While the “Kaddish” Concerto is less immediately appealing, this brief work (fourteen minutes) better accomplishes the goal that Kaufman set himself in the “Guernica” Concerto. The concerto for cello also deals with death—Kaddish is the Hebrew prayer for the dead—and is dedicated to the composer’s parents. It’s certainly a less programmatic work, concentrating musically on the personalities of Kaufman’s parents, his father “a devout and intelligent man with untapped musical talent, a passionately erratic personality that reflected his strong Romanian/Moldavian background. . . .” His mother had a greater sense of fun and a “nervous energy that manifested itself into overt loquaciousness.” As is usually the case, the portraits are presented very abstractly, but the emotional differences between these personalities seems, indeed, to influence the emotional content of the work. For me, the nervous, jazz-inflected finale better conveys the idea of apotheosis than Kaufman did in his “Guernica” Concerto.
Finally, we have a work that bears direct comparison with Lindberg’s Al largo. But whereas Lindberg’s seascape is as variegated as Debussy’s, Kaufman’s seems more circumscribed, without the color and expressive range of Al largo. Kaufman’s Seascape is all about contrast, contrast between the sea at calm and the sea in storm. It’s a much more dissonant work as well, highly chromatic if not atonal. The work has its appeals, especially if you take it as a musical abstraction rather than try to read any pictorial detail into it.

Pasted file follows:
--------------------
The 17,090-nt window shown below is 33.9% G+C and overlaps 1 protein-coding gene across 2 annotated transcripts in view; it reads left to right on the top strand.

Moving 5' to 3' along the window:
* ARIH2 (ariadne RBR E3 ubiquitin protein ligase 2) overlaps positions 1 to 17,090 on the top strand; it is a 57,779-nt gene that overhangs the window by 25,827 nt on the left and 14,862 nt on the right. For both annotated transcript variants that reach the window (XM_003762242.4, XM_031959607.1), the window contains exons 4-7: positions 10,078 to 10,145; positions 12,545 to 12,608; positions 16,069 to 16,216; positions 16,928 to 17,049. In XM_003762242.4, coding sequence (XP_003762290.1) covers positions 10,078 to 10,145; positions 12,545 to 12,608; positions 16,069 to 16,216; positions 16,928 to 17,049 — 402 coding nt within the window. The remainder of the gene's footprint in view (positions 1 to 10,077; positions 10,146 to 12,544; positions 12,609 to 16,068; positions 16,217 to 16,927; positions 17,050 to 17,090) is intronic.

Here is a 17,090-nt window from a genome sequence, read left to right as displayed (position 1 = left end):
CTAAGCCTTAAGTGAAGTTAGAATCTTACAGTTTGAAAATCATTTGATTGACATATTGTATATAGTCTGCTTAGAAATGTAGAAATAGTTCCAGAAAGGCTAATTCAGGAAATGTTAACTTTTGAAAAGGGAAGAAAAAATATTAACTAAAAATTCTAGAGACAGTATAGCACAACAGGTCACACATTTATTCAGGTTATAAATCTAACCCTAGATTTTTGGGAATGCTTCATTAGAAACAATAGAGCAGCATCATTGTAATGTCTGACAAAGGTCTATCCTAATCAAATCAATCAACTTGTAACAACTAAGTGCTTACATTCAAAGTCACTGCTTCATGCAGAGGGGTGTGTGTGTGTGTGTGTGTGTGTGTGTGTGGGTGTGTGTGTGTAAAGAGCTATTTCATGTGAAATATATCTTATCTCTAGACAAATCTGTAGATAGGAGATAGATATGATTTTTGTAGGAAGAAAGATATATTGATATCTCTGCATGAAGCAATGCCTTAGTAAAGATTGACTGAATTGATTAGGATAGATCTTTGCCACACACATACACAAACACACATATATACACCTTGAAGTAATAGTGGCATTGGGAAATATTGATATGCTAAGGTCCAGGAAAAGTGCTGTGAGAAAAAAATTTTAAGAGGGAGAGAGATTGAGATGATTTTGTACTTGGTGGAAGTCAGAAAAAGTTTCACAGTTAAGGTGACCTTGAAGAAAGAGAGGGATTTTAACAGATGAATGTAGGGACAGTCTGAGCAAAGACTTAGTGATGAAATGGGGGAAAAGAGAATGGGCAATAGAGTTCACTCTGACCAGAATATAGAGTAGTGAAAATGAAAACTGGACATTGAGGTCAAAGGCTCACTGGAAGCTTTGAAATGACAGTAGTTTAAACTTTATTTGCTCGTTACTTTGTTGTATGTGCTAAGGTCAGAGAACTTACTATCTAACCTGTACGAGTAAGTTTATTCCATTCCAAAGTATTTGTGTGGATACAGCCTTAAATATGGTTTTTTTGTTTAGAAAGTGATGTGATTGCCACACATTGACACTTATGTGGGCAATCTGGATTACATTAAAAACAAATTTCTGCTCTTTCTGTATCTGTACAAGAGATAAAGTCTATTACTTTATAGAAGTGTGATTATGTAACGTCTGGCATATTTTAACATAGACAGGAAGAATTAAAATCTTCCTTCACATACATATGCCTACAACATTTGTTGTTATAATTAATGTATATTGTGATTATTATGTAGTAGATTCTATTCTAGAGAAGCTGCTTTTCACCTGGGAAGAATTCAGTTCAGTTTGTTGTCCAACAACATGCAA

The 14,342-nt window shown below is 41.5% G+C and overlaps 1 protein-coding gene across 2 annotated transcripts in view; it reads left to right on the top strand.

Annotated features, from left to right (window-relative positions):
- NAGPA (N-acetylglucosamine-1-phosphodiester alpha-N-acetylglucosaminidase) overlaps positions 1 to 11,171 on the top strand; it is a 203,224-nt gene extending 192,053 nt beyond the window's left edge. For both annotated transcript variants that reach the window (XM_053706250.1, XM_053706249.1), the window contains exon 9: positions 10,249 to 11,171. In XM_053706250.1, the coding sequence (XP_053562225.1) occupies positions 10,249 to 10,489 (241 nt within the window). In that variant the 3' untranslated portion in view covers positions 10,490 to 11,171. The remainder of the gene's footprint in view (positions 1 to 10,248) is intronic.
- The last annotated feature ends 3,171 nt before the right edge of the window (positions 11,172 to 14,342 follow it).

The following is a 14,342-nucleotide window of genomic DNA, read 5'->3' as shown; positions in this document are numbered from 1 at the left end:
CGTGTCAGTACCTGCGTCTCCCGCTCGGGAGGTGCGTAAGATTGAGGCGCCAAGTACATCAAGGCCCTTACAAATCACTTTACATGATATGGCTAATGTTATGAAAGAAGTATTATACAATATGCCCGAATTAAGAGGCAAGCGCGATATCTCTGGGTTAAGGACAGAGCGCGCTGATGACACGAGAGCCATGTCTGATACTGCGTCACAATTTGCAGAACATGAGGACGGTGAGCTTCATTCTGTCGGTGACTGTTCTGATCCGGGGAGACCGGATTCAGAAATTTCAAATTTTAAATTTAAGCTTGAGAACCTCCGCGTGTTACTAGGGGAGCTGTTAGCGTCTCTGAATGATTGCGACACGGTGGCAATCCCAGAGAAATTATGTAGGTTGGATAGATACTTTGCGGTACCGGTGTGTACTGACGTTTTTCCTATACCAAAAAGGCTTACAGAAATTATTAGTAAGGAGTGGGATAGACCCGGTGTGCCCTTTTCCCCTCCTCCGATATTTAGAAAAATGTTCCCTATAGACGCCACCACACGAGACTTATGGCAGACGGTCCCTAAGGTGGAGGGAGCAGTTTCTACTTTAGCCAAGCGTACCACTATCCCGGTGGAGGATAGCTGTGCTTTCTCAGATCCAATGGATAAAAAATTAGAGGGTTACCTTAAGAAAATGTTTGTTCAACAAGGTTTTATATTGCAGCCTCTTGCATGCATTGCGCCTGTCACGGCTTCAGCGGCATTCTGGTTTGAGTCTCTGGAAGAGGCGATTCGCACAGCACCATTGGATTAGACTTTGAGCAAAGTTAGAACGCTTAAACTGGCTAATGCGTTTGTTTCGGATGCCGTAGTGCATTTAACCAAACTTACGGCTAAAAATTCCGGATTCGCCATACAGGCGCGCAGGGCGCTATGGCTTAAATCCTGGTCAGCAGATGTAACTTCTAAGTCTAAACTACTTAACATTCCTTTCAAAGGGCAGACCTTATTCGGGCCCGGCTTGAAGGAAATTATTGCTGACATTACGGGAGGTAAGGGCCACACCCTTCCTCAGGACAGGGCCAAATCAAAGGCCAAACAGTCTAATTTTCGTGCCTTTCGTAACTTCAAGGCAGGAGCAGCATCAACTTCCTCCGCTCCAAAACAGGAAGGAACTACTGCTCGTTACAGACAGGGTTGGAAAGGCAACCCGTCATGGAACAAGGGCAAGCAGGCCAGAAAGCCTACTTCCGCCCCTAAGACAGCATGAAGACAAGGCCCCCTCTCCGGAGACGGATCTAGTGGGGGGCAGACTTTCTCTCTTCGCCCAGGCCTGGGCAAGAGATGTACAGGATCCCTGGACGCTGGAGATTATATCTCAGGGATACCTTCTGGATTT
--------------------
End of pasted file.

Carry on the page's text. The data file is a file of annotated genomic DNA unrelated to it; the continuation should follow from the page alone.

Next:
The performances from the Czech forces—including no fewer than three different orchestras—are polished and professional. Pianist and cellist both play with power and seeming affection for the music and clearly have it unfailingly under their skillful fingers. The recordings, all of which derive from Czech sound studios (three different ones, in fact) are all high level, very close up, and this contributes to a sense of airlessness as well as relentlessness. I had to cut the volume considerably to get a sense of proportion, but it was still a challenge to get the right balance between atmosphere and impact. However, instrumental detail, including the wealth of percussion Kaufman uses, is rendered very realistically. I think that like me, you’ll be willing to tinker a bit with your sound controls in order to experience Kaufman’s dramatically compelling music.